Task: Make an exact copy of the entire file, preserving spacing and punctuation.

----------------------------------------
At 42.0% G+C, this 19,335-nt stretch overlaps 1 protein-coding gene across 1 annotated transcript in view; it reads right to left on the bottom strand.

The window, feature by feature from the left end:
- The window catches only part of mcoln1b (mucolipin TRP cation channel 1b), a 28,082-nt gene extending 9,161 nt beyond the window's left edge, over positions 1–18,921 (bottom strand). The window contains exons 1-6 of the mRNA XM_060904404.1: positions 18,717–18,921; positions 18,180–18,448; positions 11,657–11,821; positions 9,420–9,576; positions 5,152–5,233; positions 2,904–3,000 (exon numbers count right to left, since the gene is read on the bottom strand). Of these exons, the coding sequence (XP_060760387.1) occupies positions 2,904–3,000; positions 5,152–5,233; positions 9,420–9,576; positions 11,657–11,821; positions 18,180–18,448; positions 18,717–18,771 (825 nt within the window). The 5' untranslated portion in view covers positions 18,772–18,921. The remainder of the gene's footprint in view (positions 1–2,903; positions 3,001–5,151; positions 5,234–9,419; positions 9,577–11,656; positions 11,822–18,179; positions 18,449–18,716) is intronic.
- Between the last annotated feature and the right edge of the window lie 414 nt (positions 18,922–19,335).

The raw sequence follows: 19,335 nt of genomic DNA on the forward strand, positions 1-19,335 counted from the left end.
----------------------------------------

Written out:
At 42.0% G+C, this 19,335-nt stretch overlaps 1 protein-coding gene across 1 annotated transcript in view; it reads right to left on the bottom strand.

The window, feature by feature from the left end:
- The window catches only part of mcoln1b (mucolipin TRP cation channel 1b), a 28,082-nt gene extending 9,161 nt beyond the window's left edge, over positions 1–18,921 (bottom strand). The window contains exons 1-6 of the mRNA XM_060904404.1: positions 18,717–18,921; positions 18,180–18,448; positions 11,657–11,821; positions 9,420–9,576; positions 5,152–5,233; positions 2,904–3,000 (exon numbers count right to left, since the gene is read on the bottom strand). Of these exons, the coding sequence (XP_060760387.1) occupies positions 2,904–3,000; positions 5,152–5,233; positions 9,420–9,576; positions 11,657–11,821; positions 18,180–18,448; positions 18,717–18,771 (825 nt within the window). The 5' untranslated portion in view covers positions 18,772–18,921. The remainder of the gene's footprint in view (positions 1–2,903; positions 3,001–5,151; positions 5,234–9,419; positions 9,577–11,656; positions 11,822–18,179; positions 18,449–18,716) is intronic.
- Between the last annotated feature and the right edge of the window lie 414 nt (positions 18,922–19,335).

The raw sequence follows: 19,335 nt of genomic DNA on the forward strand, positions 1-19,335 counted from the left end.